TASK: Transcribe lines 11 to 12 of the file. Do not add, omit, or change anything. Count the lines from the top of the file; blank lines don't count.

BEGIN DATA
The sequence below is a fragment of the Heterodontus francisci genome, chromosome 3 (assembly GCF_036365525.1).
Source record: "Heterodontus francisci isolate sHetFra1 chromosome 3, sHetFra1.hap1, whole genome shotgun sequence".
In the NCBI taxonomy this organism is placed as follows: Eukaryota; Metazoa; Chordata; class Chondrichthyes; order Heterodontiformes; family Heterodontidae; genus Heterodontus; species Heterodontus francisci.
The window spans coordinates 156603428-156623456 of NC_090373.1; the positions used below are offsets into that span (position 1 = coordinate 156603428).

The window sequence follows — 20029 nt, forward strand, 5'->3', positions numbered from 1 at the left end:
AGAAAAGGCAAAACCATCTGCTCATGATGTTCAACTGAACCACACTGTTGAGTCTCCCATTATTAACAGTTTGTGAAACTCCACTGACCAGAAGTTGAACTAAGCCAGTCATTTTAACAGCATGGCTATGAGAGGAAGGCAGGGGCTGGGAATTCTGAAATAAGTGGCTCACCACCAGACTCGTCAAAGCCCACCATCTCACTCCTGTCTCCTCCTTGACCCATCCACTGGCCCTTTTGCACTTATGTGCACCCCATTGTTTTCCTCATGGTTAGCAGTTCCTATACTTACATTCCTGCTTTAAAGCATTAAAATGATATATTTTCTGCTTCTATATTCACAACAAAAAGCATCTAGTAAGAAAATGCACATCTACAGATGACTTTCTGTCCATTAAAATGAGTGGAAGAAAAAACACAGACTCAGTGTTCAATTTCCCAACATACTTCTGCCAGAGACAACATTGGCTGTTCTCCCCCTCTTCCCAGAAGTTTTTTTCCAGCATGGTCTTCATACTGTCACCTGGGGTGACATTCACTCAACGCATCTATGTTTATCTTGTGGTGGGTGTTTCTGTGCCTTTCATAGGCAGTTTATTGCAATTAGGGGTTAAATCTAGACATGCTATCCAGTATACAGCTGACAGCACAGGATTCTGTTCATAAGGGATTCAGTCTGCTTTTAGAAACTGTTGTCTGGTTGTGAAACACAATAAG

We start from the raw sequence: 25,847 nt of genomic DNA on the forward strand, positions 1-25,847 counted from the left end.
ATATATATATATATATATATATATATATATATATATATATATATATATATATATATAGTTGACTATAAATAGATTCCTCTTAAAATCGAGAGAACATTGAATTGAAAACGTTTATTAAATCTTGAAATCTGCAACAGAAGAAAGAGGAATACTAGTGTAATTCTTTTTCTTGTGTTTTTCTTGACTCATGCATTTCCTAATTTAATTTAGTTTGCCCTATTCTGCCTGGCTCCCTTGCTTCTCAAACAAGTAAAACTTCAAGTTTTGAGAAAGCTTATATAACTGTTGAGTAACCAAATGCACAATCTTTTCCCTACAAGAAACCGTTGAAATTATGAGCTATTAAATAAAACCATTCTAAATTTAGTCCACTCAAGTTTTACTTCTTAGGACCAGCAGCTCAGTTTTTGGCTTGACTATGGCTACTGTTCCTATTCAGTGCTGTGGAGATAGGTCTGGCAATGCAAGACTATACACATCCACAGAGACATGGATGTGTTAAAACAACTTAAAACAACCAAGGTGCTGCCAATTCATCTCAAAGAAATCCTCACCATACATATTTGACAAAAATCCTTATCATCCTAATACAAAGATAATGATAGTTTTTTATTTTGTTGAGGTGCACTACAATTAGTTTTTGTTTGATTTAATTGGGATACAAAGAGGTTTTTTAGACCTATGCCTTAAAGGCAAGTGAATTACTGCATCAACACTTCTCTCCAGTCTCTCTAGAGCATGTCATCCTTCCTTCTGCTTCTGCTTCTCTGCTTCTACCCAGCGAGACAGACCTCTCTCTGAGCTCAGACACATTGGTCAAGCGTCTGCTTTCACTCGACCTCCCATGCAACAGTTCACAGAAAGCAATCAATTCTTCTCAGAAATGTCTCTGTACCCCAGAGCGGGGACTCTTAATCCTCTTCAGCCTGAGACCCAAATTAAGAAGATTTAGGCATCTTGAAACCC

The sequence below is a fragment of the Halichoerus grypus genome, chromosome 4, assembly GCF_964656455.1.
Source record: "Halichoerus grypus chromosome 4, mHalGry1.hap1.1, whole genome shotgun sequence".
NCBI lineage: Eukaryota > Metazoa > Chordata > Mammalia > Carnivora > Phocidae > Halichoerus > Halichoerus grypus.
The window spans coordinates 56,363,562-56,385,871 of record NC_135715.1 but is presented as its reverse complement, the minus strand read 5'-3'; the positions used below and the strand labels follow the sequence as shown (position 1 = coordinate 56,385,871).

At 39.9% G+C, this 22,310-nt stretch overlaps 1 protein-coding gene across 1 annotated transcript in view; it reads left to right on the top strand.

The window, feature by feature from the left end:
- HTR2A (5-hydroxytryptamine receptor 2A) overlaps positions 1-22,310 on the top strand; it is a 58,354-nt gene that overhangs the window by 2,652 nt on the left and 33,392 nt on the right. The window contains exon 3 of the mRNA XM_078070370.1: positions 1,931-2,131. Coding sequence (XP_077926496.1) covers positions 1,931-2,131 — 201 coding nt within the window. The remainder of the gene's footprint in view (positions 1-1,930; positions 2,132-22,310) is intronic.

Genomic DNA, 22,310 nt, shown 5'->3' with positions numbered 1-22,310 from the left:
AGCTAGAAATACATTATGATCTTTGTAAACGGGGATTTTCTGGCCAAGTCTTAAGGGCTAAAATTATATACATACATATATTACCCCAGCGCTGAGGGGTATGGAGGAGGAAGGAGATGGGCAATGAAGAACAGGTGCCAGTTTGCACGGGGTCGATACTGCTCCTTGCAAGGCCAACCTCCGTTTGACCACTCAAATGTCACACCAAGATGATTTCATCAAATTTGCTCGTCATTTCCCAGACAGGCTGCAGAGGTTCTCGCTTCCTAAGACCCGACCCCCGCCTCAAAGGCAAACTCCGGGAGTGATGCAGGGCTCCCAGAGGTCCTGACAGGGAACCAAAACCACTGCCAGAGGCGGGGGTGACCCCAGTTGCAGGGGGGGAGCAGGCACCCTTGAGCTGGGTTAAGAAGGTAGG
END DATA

NCBI lineage: Eukaryota > Metazoa > Chordata > Mammalia > Carnivora > Phocidae > Halichoerus > Halichoerus grypus.
The window spans coordinates 56,363,562-56,385,871 of record NC_135715.1 but is presented as its reverse complement, the minus strand read 5'-3'; the positions used below and the strand labels follow the sequence as shown (position 1 = coordinate 56,385,871).